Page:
Use of Aspirin, Advil, or Tylenol Associated With Higher Risk of Tinnitus

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Tinnitus Concept

  • Frequent use of NSAIDs or acetaminophen or regular use of COX-2 inhibitors was associated with an almost 20 percent higher risk of tinnitus
  • Frequent use of moderate-dose aspirin was associated with a 16 percent higher risk among women under 60, but frequent low-dose aspirin use did not elevate risk

Over-the-counter (OTC) analgesics, such as aspirin, non-steroidal anti-inflammatory drugs (NSAIDS), and acetaminophen, are some of the most commonly used medications, widely available without a prescription, and perceived to be safe. But frequent use — including inadvertently exceeding a recommended dose when taking cold and sinus medications that contain these analgesics — can potentially cause harm. Very high doses of aspirin can lead to reversible tinnitus, but a new longitudinal study, led by investigators at Brigham and Women’s Hospital, investigated whether frequent use of typical doses of common analgesics, including low-dose and moderate-dose aspirin, NSAIDs and acetaminophen, or use of prescription COX-2 inhibitors, is independently associated with the risk of developing chronic persistent tinnitus. In a paper published in the Journal of General Internal Medicine, the researchers report that frequent use of NSAIDs or acetaminophen, or regular use of COX-2 inhibitors, was associated with higher risk of tinnitus. Low-dose aspirin use did not elevate risk, but frequent moderate-dose aspirin use was associated with higher risk of persistent tinnitus among women under 60.

“Our findings suggest that analgesic users may be at higher risk for developing tinnitus and may provide insight into the precipitants of this challenging disorder,” said lead author Sharon Curhan, MD, ScM, of the Brigham’s Channing Division of Network Medicine. “Even though these analgesics are widely available without a prescription, these are still medications, and there are potential side effects. For anyone who is considering taking these types of medications regularly, it is advisable to consult with a health care professional to discuss the risks and benefits and to explore whether there are alternatives to using medication.”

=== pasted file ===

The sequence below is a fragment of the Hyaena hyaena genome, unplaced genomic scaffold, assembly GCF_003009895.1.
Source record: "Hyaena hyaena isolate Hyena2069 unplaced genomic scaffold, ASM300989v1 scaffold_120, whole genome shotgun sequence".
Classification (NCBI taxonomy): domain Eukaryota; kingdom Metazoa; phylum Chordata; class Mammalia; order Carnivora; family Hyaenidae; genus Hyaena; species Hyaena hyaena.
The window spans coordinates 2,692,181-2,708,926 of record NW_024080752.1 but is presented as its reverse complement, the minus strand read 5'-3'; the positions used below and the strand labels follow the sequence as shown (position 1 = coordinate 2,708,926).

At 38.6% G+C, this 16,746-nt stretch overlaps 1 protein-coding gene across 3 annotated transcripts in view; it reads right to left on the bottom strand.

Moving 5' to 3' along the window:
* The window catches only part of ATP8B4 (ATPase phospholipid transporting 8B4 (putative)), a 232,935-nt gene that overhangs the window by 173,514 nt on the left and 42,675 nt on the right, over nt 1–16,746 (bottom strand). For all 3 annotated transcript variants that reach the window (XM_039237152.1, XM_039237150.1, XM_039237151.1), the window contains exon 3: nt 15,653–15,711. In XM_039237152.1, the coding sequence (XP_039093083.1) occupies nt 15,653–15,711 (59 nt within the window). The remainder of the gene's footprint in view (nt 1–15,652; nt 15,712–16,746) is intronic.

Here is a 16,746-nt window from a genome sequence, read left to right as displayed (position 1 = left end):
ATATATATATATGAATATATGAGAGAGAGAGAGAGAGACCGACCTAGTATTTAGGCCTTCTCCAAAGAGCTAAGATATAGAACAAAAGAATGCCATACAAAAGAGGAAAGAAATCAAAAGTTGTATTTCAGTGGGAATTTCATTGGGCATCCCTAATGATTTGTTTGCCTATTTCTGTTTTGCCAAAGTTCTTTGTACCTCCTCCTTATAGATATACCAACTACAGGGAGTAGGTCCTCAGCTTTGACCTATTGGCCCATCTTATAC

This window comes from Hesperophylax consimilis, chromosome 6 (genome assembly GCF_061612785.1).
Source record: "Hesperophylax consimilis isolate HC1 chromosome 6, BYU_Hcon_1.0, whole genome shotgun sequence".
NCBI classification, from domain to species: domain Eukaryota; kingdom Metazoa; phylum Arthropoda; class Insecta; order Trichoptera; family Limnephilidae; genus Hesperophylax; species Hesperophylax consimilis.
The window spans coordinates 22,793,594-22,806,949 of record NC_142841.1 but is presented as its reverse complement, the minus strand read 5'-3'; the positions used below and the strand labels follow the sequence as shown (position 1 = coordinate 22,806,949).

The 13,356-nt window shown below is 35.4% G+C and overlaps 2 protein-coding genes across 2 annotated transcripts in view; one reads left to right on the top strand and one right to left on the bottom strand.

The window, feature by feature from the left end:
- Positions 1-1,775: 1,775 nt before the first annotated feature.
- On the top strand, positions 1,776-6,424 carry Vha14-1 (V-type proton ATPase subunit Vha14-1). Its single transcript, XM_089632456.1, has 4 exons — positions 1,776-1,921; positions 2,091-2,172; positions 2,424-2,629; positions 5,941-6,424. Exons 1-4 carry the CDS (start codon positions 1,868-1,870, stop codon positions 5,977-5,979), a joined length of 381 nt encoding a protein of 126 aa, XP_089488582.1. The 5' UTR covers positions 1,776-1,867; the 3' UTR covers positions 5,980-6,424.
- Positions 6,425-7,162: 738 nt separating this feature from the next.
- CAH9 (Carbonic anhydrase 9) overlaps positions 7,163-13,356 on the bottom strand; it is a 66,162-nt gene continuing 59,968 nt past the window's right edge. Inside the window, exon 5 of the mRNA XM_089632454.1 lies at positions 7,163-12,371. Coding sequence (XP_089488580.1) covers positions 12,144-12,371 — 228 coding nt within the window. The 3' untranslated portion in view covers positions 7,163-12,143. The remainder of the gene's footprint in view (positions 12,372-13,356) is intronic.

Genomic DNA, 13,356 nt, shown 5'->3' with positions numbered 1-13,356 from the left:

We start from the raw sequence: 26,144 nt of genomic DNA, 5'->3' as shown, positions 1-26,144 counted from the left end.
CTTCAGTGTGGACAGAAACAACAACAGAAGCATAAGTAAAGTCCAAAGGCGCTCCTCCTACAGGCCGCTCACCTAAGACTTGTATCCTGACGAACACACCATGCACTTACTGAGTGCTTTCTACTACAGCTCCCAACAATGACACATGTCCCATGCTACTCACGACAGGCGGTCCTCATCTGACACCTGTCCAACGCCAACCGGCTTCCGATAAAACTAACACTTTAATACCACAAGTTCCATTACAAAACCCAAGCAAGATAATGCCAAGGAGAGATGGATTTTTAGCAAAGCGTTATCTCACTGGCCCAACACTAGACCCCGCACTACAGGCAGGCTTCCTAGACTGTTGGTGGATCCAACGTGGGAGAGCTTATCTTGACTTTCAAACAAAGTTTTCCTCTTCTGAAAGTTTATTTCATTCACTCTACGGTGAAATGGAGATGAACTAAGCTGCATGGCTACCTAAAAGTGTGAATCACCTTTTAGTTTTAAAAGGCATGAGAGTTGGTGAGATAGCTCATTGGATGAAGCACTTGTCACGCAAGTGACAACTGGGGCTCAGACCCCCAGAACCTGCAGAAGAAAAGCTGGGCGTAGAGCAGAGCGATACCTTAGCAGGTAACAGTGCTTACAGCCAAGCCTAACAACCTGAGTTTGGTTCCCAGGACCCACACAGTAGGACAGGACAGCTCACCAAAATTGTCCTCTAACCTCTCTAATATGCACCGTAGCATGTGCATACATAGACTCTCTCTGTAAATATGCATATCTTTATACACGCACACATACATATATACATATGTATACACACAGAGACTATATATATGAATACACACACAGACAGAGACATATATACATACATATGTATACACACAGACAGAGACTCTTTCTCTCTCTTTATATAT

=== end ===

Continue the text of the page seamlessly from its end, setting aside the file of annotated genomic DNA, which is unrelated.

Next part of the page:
Millions of Americans experience tinnitus, often to a disabling degree. Tinnitus is the perception of sound when no actual external noise is present. Commonly described as “ringing in the ears,” tinnitus can also be experienced as many different perceptions of sound, such as buzzing, hissing, whistling, swooshing, and clicking. Tinnitus can be transient or temporary, or it can be a persistent, long-term condition.

According to Curhan, tinnitus is a common condition, potentially disabling, yet difficult to treat. In the US, about 20 million people struggle with burdensome chronic tinnitus, and approximately 3 million individuals are severely disabled by it. Among most individuals with tinnitus, the cause of their tinnitus is unknown, and the effectiveness of treatments is limited.